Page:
Blame Lebanon’s politicians for the absence of UN General Assembly membership

Nadim Koteich
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It is a sad and ridiculous notion that Lebanon has lost its right to vote in the General Assembly of the United Nations and failed to pay its annual dues.

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Yet, while some Lebanese may feel a sense of loss or nostalgia for the country’s past role in the UN, it is disheartening to see politicians treating the suspension of voting rights with a bizarre and pretentious sense of urgency.

Why?

On the same day that the loss of voting rights was reported, the Lebanese parliament failed, in its 11th session, to elect a new president. The house speaker is holding the parliament hostage, insisting on a two-thirds quorum to proceed to subsequent rounds of voting, despite no article in the Lebanese constitution that refers to this “quorum condition.” It amounts to stripping Lebanese MPs of their right to elect a president.

It is absurd for the political elite to focus on Lebanon’s right to vote in the UN General Assembly. At the same time, the house speaker deliberately deprives MPs of their right to elect a president.

Lebanon has become accustomed to living under successive constitutional voids, and the current vacancy of the presidency and caretaker government in place only adds to this. If the political blockage persists, there may be additional voids in the governance of the Banque du Liban and the army leadership.

A semi-failed state governed by a terrorist-militia risks losing its membership in the UN, let alone its right to vote in the General Assembly.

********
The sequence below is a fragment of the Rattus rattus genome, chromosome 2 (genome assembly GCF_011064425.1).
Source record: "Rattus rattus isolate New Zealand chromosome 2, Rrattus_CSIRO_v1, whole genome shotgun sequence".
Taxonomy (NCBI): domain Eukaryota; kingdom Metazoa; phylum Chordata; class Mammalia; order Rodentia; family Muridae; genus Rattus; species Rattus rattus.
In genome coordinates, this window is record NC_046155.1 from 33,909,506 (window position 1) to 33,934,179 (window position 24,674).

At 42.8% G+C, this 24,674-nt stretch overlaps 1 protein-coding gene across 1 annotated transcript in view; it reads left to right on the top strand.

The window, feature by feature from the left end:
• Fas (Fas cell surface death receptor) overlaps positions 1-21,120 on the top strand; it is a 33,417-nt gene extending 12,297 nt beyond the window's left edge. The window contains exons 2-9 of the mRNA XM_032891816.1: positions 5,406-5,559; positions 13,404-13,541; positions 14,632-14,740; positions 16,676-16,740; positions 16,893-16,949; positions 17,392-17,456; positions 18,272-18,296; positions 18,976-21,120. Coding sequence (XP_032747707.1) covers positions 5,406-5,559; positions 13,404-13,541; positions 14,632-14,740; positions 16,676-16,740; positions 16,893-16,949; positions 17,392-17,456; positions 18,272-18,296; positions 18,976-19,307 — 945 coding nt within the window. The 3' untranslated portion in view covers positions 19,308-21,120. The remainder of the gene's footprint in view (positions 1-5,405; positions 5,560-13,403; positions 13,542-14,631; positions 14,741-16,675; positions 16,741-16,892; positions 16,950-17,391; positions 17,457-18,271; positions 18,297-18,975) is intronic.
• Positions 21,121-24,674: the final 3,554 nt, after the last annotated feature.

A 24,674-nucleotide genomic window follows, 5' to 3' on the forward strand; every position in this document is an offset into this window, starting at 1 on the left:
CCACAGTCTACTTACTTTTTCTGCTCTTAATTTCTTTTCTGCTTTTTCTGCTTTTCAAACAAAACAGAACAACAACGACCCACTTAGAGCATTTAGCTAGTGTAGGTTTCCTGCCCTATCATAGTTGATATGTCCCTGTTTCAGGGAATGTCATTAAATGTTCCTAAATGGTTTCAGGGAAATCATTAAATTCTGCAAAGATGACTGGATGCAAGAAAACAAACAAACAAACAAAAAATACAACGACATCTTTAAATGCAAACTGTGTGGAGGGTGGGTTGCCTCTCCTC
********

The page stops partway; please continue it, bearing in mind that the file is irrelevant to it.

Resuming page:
Notably, Lebanon has consistently failed to comply with United Nations Security Council (UNSC) resolutions, particularly resolution 1701. Apart from the Lebanese government’s inability to disarm Hezbollah and other armed groups, Lebanon continues to violate the arms embargo imposed by the UNSC and has failed to take any meaningful steps to exert control over its borders and prevent the flow of weapons.

It was such weapons that, a few weeks ago, killed an Irish UN peacekeeper serving with the UN Interim Force in Lebanon (UNIFIL) while on routine patrol in an area controlled by Hezbollah.

It is nonsensical to suggest that Lebanon, which regularly belittles and disregards an international organization, should strive to become a fully active member of that organization.

There is a lot that the Lebanese politicians can learn from the humility and leadership of New Zealand Prime Minister Jacinda Ardern, who resigned from her position this month, stating that she no longer “have enough in the tank to do (the job) justice”. She emphasized that with such a privileged role as a PM comes the responsibility to know when a person is “the right person to lead and also when you are not.”

Lebanon’s membership in the United Nations and its right to vote in the General Assembly was a responsibility, not a matter of reputation and national ego. A country’s importance in the international arena should be measured by its ability to bear the burden of this right, not by the mere ability to exercise it. Lebanon is regrettably failing to do both under its current political elite.

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Disclaimer: Views expressed by writers in this section are their own and do not reflect Al Arabiya English's point-of-view.
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